The implant may be made of any suitable metal which is known in the implant part from which sheets of the defined wall thickness can be produced with sufficient strength for the purposes intended. Preferably, use is made of a super plastic material, such as alfa/beta titanium alloy.
These and other objects and advantages of the invention will become more apparent from the following detailed description taken in conjunction with the accompany drawings wherein:
FIG. 1 illustrates a longitudinal sectional view through a femur head prosthesis constructed in accordance with the invention;
FIG. 2 illustrates a view taken on line II--II of FIG. 1;
FIG. 3 illustrates a modified cross sectional view of the prosthesis of FIG. 1;
FIG. 4 illustrates a further modified cross sectional view of the prosthesis of FIG. 1; and
FIG. 5 illustrates a cross-section view through an artificial hip joint socket constructed in accordance with the invention.
Referring to FIG. 1, the metal bone implant is constructed in the form of a femur head prosthesis having a joint head 1, a prosthesis neck 2 and an anchoring shank 3. The implant is formed of two half-shells 4, 5 each of which is produced by one of the known sheet-metal deformation methods. In this regard, each half-shell 4, 5 has a substantially constant wall thickness which is in the range of from 1 to 3 millimeters.
The two, half-shells 4, 5 are joined along an "equatorial" circumference by a peripheral weld seam 6 in order to form a closed hollow body. As indicated in FIG. 1, the two half-shells 4, 5 are not symmetrical with respect to each other but may have differently contoured exterior surfaces. Of course, the parts forming the joint head 1 are substantially symmetrical to each other.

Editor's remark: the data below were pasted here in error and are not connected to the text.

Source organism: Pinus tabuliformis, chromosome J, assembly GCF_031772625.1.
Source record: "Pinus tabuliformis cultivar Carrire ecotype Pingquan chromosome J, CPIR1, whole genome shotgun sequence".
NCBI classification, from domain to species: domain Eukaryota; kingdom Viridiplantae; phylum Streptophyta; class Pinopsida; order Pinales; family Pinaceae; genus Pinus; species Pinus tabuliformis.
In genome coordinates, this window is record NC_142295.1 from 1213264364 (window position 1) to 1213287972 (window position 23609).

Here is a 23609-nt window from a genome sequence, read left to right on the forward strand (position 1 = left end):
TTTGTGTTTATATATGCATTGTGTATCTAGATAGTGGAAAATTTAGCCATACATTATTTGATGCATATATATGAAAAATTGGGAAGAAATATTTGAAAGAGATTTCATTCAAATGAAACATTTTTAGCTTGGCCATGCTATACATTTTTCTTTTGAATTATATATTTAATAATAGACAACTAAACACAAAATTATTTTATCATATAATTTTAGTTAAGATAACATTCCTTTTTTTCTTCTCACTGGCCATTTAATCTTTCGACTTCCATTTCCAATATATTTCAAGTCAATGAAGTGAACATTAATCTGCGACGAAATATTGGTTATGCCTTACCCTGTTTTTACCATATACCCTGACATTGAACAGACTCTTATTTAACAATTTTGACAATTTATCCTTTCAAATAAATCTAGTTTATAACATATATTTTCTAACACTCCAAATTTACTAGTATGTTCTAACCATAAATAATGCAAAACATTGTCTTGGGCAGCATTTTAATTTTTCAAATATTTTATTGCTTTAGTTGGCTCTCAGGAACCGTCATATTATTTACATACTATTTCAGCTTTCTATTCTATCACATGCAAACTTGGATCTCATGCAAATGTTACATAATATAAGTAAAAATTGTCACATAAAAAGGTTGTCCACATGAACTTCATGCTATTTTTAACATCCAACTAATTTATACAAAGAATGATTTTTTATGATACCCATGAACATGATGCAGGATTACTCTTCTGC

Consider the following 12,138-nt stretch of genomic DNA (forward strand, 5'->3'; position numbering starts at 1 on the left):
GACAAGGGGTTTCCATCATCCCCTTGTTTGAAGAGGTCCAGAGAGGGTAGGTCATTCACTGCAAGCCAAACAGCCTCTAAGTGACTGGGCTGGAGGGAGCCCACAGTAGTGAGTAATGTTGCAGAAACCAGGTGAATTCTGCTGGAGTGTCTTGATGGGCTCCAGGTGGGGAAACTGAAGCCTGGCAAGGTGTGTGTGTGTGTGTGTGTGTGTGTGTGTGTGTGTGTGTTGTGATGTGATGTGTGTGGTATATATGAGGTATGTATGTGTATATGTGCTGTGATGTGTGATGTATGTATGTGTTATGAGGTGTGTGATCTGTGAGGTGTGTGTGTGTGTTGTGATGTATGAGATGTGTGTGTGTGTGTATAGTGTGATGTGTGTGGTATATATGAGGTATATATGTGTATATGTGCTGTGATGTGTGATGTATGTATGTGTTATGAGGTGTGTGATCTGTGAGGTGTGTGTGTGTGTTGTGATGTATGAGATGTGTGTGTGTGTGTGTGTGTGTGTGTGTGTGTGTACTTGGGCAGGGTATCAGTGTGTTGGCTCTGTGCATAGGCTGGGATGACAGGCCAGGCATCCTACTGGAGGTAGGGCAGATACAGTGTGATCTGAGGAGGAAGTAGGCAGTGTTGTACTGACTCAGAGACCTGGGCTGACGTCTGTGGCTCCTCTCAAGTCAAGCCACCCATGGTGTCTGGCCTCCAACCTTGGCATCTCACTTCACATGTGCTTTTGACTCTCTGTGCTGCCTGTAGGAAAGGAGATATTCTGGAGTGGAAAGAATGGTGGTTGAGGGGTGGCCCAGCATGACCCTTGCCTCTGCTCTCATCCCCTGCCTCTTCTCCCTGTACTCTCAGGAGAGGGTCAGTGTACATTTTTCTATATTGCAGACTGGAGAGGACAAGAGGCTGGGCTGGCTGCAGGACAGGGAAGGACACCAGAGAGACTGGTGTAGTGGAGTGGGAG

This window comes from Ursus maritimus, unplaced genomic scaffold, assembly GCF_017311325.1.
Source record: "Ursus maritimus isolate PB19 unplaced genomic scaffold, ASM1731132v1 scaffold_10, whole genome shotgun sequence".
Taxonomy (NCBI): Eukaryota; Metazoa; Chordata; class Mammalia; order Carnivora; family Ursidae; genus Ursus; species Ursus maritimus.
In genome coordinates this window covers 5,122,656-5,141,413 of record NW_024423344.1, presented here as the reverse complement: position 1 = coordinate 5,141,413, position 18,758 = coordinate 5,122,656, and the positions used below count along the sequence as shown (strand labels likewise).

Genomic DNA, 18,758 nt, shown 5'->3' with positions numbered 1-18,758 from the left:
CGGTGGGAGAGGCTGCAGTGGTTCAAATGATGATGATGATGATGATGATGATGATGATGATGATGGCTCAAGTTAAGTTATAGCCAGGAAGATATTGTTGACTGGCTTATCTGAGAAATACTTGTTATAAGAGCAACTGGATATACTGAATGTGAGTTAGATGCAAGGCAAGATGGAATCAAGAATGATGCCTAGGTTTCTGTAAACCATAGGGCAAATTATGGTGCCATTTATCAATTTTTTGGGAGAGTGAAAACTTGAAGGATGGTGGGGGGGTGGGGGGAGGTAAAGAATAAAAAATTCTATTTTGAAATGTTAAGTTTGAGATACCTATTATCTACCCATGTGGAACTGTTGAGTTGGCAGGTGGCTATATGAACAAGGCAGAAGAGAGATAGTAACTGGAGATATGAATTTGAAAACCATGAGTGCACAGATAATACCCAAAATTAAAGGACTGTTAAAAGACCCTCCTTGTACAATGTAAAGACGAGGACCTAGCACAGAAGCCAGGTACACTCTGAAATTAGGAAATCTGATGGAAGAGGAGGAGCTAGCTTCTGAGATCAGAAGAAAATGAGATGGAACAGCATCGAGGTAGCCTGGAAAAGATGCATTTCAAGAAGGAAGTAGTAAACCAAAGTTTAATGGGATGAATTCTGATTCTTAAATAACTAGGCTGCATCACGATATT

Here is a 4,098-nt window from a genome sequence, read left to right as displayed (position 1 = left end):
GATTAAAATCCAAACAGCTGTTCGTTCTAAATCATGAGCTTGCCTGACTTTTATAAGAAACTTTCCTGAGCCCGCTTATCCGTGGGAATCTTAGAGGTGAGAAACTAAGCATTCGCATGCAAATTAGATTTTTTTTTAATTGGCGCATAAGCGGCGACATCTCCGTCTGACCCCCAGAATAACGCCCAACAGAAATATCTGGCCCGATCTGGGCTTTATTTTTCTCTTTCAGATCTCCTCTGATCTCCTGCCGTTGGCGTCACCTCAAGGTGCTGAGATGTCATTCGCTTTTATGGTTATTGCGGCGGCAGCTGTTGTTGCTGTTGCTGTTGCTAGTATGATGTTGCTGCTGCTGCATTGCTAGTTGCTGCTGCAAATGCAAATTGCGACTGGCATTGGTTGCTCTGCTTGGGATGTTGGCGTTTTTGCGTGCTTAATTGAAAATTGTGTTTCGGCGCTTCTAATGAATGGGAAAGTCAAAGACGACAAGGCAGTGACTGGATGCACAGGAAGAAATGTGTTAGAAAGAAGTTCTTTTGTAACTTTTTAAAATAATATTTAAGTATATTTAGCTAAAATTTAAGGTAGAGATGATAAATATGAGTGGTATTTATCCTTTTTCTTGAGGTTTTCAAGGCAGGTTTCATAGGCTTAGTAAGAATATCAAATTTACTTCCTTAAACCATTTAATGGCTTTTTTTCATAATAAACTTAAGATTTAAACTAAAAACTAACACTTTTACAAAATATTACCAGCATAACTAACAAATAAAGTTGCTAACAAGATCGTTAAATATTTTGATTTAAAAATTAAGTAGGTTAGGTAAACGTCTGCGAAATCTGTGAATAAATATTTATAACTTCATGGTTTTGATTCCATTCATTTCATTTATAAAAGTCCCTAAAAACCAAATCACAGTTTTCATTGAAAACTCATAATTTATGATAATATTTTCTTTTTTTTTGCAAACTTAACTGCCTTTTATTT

The half-shells 4, 5 may be made in anv suitable metal or metal alloy material which is customary in the implant art and which can be processed to a sheet of sufficient strength for the purposes intended. Depending upon the material, the wall thickness may be greater or less in the above-noted range in order to render the prosthesis self-supporting. That is, the stronger the metal, the thinner the thickness.
Referring to FIG. 3, depending on the requirements for achieving increased strength, the interior of the shell body may be wholly or partially filled with a supporting element 7 which is made, for example of bars of the same material which are joined to form a cross. As far as fabrication permits, the bars may be joined with at least one of the half-shells 4, 5 metallurgically before the half-shells are joined together to form the hollow body.
Referring to FIG. 4, as an alternative to improving the strength of the implant, and especially the bending strength, the interior of the shell may be filled wholly or partially with an elastic or plastic material 8 which is stable in volume and capable of displacement. For example, thermosetting plastics which remain viscous or gel-like, for example, epoxy resins or silicone rubber, may be used. The filling of the interior of the body may be carried out to advantage in the region of the weld seam 6 through one or more bores (not shown) which are subsequentially closed, for example with welding material.
Naturally, it is possible to employ both techniques of "filling" the interior of the shell jointly. In this case, the supporting element 7 may be provided with passage openings (not shown) for introducting the flowable media.
Referring to FIG. 5, the metal bone implant is in the form of a hip joint socket which is composed of two half-shells 10, 11. As indicated, one shell 10 forms the outer surface of the socket while the other half-shell 11 forms the actual socket cavity 12 for the uptake of a prosthesis joint head (not shown). The two half-shells 10, 11 are welded together along a peripheral seam 13 which is provided in the center of the equitorial ring area of the socket body. Alternatively, the seam 13 may be located at another suitable point on the circumference of the socket.